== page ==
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The US political scientist Han S Park predicts a major change in Washington's diplomatic approach.
The US political scientist Han S Park predicts a major change in Washington's diplomatic approach.
The US political scientist Han S Park predicts a major change in Washington's diplomatic approach.

Bilateral talks with Pyongyang 'coming now'

An academic believes the US will significantly soften its hardline stance, adopting instead a doctrine of unconditional engagement with North Korea.

BEIJING // The US will "drastically" change its hardline policy towards North Korea to engage the Stalinist country directly, despite a string of recent disputes, an American scholar who recently returned from Pyongyang said. "I don't think we have seen the true Obama doctrine policy on North Korea up to now. But it's coming now," Han S Park, a professor of political science at the University of Georgia, said in an interview.

As a presidential candidate, Mr Obama said he would sit down with enemy states unconditionally, including North Korea, to resolve differences. However, up until now, this so-called "Obama doctrine" has not manifested itself. The two nations' relationship has actually deteriorated since the inauguration of the Obama administration. North Korea angered the US, as well as South Korea, Japan and China, when it fired off a long-range missile in April and then tested a nuclear weapon in May. The US responded by conducting joint military operations with South Korea and mobilising the international community to impose further sanctions on the isolated nation.

The tension between the two was highlighted last week in Thailand at the Asean Regional Forum, East Asia's top security summit, when the US secretary of state, Hillary Clinton, said North Korea was behaving like an "unruly child". North Korea retorted, calling her "vulgar, unintelligent". Despite the widely watched verbal sparring, Mr Park said the "grand scheme" of reconciliation between the two enemies is quietly beginning to take shape.

The US, he said, will drop the condition that the North must give up its nuclear programme before talks can be held. "The Obama administration will rather drastically shift to offer unconditional bilateral negotiations [with North Korea]," Mr Park said. Mr Park, a frequent visitor to the reclusive North Korea for the last 30 years, has featured prominently in the media since he returned from Pyongyang this month saying the North is willing to release the two detained American journalists, Laura Ling and Euna Lee, if the US offers a formal apology.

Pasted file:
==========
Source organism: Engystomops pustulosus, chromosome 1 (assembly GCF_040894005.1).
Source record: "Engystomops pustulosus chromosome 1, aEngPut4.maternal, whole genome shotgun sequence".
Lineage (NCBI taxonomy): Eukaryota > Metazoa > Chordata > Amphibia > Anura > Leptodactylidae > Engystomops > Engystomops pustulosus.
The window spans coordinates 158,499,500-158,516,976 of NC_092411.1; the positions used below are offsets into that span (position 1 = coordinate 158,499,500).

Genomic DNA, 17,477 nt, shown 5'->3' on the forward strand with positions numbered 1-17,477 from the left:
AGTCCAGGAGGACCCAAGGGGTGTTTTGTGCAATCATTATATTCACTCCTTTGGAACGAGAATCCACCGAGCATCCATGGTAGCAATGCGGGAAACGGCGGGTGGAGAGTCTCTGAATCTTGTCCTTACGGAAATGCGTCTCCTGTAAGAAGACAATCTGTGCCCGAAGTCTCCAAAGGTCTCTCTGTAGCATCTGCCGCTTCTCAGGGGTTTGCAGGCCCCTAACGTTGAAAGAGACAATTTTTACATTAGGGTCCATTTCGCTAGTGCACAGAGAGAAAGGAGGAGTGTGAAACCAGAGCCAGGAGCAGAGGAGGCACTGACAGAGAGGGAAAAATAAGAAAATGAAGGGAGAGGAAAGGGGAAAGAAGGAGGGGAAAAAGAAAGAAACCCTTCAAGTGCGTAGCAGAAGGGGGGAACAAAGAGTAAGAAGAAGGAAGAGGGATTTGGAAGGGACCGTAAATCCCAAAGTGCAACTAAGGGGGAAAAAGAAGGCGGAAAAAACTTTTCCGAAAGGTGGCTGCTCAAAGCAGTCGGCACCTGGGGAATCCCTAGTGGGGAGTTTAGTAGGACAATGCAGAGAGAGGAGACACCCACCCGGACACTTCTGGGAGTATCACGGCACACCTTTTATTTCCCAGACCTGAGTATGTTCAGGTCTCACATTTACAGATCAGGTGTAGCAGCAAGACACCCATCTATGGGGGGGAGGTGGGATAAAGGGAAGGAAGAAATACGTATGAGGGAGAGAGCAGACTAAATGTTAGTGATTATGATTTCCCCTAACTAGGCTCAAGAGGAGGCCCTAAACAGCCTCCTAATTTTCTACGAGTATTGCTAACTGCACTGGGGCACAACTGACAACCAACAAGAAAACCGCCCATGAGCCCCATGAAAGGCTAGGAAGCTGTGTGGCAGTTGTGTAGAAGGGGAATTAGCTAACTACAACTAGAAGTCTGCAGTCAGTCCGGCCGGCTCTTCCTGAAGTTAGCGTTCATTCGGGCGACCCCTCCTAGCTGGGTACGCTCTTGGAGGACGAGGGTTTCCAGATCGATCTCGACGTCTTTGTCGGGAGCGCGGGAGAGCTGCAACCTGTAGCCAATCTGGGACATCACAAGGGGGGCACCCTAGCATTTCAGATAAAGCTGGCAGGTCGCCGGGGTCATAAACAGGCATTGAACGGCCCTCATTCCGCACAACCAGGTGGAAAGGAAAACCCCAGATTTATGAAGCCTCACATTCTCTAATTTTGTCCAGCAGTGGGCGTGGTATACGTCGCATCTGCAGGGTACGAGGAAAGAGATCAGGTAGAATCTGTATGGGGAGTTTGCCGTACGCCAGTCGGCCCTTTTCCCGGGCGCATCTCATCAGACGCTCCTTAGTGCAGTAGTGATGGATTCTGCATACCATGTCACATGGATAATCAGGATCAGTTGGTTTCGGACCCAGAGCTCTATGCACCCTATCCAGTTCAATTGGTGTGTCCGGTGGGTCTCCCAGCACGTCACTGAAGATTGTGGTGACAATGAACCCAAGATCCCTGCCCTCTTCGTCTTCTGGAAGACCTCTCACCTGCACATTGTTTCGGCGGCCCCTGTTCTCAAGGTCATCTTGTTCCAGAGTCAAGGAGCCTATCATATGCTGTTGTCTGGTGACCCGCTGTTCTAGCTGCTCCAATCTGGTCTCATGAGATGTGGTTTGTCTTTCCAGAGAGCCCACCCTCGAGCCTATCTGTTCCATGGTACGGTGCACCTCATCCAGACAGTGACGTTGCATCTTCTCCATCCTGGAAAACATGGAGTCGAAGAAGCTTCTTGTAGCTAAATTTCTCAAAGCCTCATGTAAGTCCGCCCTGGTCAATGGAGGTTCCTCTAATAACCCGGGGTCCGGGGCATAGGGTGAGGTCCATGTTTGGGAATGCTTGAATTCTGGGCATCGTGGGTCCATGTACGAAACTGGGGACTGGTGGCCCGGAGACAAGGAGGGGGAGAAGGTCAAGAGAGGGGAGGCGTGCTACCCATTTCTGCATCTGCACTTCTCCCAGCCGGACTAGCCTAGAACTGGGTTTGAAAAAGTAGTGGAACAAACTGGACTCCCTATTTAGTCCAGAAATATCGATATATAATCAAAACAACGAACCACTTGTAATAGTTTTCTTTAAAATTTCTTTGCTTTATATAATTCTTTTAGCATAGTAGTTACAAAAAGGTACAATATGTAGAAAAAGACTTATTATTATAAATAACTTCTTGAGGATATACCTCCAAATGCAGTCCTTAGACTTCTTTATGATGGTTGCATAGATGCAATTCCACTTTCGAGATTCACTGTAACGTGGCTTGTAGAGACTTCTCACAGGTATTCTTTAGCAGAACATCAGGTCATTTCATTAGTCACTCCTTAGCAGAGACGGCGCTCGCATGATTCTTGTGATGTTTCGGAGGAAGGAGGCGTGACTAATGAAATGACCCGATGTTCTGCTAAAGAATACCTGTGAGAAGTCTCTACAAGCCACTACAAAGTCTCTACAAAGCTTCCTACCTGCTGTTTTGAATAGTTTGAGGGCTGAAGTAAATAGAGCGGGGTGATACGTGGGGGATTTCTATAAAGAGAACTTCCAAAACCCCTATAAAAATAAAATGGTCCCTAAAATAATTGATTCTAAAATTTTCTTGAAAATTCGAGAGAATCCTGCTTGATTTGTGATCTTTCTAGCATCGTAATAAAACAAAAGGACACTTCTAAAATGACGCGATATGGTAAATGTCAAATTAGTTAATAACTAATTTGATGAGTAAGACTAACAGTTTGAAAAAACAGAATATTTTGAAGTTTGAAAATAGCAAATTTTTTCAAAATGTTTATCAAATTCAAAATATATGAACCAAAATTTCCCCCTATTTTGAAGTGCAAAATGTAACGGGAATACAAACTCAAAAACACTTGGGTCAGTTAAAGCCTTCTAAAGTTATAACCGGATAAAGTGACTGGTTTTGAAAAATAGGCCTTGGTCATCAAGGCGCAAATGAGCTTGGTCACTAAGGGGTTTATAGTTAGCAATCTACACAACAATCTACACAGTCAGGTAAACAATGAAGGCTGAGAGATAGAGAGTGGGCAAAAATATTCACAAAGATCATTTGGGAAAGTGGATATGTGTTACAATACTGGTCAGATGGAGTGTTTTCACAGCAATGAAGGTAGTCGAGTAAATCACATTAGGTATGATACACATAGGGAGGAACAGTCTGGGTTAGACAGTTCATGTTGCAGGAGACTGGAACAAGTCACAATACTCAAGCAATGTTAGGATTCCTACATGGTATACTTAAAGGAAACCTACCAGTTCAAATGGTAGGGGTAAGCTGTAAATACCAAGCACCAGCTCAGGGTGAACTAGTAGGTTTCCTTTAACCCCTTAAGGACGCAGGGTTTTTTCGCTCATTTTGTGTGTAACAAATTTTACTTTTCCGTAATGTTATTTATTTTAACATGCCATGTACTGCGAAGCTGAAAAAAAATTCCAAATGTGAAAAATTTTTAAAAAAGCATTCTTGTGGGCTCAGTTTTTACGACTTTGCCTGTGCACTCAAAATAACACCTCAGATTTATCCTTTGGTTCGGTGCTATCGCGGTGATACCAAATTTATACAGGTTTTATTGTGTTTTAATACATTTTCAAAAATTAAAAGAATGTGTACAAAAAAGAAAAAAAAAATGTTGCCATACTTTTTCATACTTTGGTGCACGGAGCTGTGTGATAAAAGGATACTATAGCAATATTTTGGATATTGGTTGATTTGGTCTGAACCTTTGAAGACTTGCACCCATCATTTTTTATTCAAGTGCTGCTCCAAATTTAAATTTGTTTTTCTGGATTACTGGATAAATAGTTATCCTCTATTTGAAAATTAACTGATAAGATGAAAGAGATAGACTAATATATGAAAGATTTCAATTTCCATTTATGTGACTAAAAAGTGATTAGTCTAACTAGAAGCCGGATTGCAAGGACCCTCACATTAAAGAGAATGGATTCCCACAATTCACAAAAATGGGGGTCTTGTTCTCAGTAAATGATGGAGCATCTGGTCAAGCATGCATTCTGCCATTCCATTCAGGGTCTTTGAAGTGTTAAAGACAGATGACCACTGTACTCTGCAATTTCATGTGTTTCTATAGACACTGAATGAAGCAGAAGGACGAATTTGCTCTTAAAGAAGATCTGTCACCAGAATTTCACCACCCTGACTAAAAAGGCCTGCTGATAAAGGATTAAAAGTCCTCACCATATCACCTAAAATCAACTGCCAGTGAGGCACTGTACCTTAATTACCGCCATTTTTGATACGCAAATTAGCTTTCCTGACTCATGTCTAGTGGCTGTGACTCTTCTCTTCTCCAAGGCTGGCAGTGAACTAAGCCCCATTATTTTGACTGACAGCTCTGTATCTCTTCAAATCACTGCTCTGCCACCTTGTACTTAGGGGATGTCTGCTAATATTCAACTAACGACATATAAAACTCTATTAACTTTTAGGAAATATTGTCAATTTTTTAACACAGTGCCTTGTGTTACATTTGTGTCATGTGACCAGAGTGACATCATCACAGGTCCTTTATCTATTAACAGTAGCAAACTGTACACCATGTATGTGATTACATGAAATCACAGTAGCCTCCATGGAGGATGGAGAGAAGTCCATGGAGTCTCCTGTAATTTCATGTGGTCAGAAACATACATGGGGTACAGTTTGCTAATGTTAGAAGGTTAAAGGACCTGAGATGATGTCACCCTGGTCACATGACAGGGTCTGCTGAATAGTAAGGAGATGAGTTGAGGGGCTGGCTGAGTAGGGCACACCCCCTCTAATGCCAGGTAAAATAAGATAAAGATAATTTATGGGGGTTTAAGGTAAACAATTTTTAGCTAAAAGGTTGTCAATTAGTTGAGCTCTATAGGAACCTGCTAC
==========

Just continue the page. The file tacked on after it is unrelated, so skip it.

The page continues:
Mr Park denied speculation that he had become an interlocutor for the US government, but said, "I am quite optimistic about the prospect of the bilateral channel". While North Korea's domestic conditions - particularly the grave illness of the country's leader, Kim Jong Il - have often been cited as preventing it from reaching out, Mr Park said the Obama administration has also been subject to uncertainties that have kept it from approaching North Korea.

"There have been some disagreements within the administration, you might say. Obama and Clinton have been rivals and their rivalry has not ended," Mr Park said, characterising Mr Obama's appointment of Mrs Clinton as the secretary of state as a "marriage of convenience, not a marriage of policy principles". Mr Park said Mr Obama, who has been preoccupied with other matters domestic and foreign, is slowly gearing up to show his true policy posture on North Korea. "Now the Obama administration is trying to inject different principles into its North Korean policy, more specifically, unconditional bilateral talks," he said.

"The last thing the Obama administration wants to hear is that they are not any different from the Bush administration. They want to show that they are different from the Bush administration." Washington's plan of holding two-party talks with Pyongyang will not come at the expense of scrapping the current six-party talks platform, Mr Park said, though he added that North Korea is not likely to return to the multilateral talks in any case, because it sees it as having exhausted its agenda.

In a landmark deal on Feb 13 2007, North Korea announced that it would shut down its nuclear facility in return for economic aid from the international community. The two countries also agreed to work towards normalisation of relations. Both the US and North Korea have since blamed the other for the talks falling through. Yesterday, North Korea's UN ambassador, Sin Son Ho, reaffirmed at the North Korean mission in New York that his government would not return to the six-party talks. Yet he said Pyongyang "is not against any negotiations with the US".

Analysts believe the possibility of the two countries' bilateral talks will have a more concrete appearance when North Korea ends its "150-Day Battle", a propaganda campaign Pyongyang launched to unify its people. "That ends on September 15," said Yoo Ho-yeol, a North Korea expert at Korea University in Seoul. "Then, North Korea will find a good excuse for a compromise with the US." "A big deal is possible. The Obama administration is an opportunity for North Korea," said Dong Young-seung, the head of the North Korea Security Team at the Samsung Economic Research Institute in Seoul.

However, Mr Dong, of the Samsung Institute, was less optimistic. "North Korea has a system that is problematic," he said. "It doesn't want to believe the offer." slee@thenational.ae

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